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Childhood Medicaid Coverage and Later Life Health Care Utilization

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Listed:
  • Laura R. Wherry
  • Sarah Miller
  • Robert Kaestner
  • Bruce D. Meyer

Abstract

Policy-makers have argued that providing public health insurance coverage to the uninsured lowers long-run costs by reducing the need for expensive hospitalizations and emergency department visits later in life. In this paper, we provide evidence for such a phenomenon by exploiting a legislated discontinuity in the cumulative number of years a child is eligible for Medicaid based on date of birth. We find that having more years of Medicaid eligibility in childhood is associated with fewer hospitalizations and emergency department visits in adulthood for blacks. Our effects are particularly pronounced for hospitalizations and emergency department visits related to chronic illnesses and those of patients living in low-income neighborhoods. Furthermore, we find evidence suggesting that these effects are larger in states where the difference in the number of Medicaid-eligible years across the cutoff birthdate is greater. Calculations suggest that lower rates of hospitalizations and emergency department visits during one year in adulthood offset between 3 and 5 percent of the initial costs of expanding Medicaid.

Suggested Citation

  • Laura R. Wherry & Sarah Miller & Robert Kaestner & Bruce D. Meyer, 2015. "Childhood Medicaid Coverage and Later Life Health Care Utilization," NBER Working Papers 20929, National Bureau of Economic Research, Inc.
  • Handle: RePEc:nbr:nberwo:20929
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    References listed on IDEAS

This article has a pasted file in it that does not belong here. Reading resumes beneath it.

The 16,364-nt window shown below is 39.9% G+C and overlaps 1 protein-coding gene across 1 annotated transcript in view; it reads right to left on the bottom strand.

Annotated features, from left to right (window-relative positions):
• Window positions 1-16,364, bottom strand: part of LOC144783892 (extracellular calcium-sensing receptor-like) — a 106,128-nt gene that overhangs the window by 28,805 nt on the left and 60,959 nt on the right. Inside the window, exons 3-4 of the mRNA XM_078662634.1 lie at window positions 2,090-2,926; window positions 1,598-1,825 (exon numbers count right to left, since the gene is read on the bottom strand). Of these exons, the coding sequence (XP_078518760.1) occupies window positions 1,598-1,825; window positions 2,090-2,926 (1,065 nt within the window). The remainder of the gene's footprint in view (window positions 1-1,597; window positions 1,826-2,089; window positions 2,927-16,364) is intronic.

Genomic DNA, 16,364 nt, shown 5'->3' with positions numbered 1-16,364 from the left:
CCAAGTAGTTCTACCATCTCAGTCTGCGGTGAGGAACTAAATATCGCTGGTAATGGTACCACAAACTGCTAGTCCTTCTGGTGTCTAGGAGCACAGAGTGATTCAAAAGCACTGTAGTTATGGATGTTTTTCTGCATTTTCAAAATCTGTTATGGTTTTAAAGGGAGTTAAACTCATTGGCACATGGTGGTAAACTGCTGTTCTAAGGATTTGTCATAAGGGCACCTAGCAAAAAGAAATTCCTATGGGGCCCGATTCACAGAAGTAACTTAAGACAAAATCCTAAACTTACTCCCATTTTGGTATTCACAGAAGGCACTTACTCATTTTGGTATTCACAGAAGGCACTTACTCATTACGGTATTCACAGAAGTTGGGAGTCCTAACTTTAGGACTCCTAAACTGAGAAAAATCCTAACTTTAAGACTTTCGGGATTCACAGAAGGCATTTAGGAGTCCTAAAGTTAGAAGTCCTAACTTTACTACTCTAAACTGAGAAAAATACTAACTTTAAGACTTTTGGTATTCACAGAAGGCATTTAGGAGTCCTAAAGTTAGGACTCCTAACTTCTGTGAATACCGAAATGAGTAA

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    1. David S. Lee & Thomas Lemieux, 2010. "Regression Discontinuity Designs in Economics," Journal of Economic Literature, American Economic Association, vol. 48(2), pages 281-355, June.
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    6. David Card & Lara D. Shore-Sheppard, 2004. "Using Discontinuous Eligibility Rules to Identify the Effects of the Federal Medicaid Expansions on Low-Income Children," The Review of Economics and Statistics, MIT Press, vol. 86(3), pages 752-766, August.
    7. David W. Brown & Amanda E. Kowalski & Ithai Z. Lurie, 2015. "Medicaid as an Investment in Children: What is the Long-Term Impact on Tax Receipts"," Cowles Foundation Discussion Papers 1979, Cowles Foundation for Research in Economics, Yale University.
    8. Laura R. Wherry & Bruce D. Meyer, 2016. "Saving Teens: Using a Policy Discontinuity to Estimate the Effects of Medicaid Eligibility," Journal of Human Resources, University of Wisconsin Press, vol. 51(3), pages 556-588.
    9. Sarah R. Cohodes & Daniel S. Grossman & Samuel A. Kleiner & Michael F. Lovenheim, 2016. "The Effect of Child Health Insurance Access on Schooling: Evidence from Public Insurance Expansions," Journal of Human Resources, University of Wisconsin Press, vol. 51(3), pages 727-759.
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    More about this item

    JEL classification:

    • I12 - Health, Education, and Welfare - - Health - - - Health Behavior
    • I13 - Health, Education, and Welfare - - Health - - - Health Insurance, Public and Private
    • I28 - Health, Education, and Welfare - - Education - - - Government Policy

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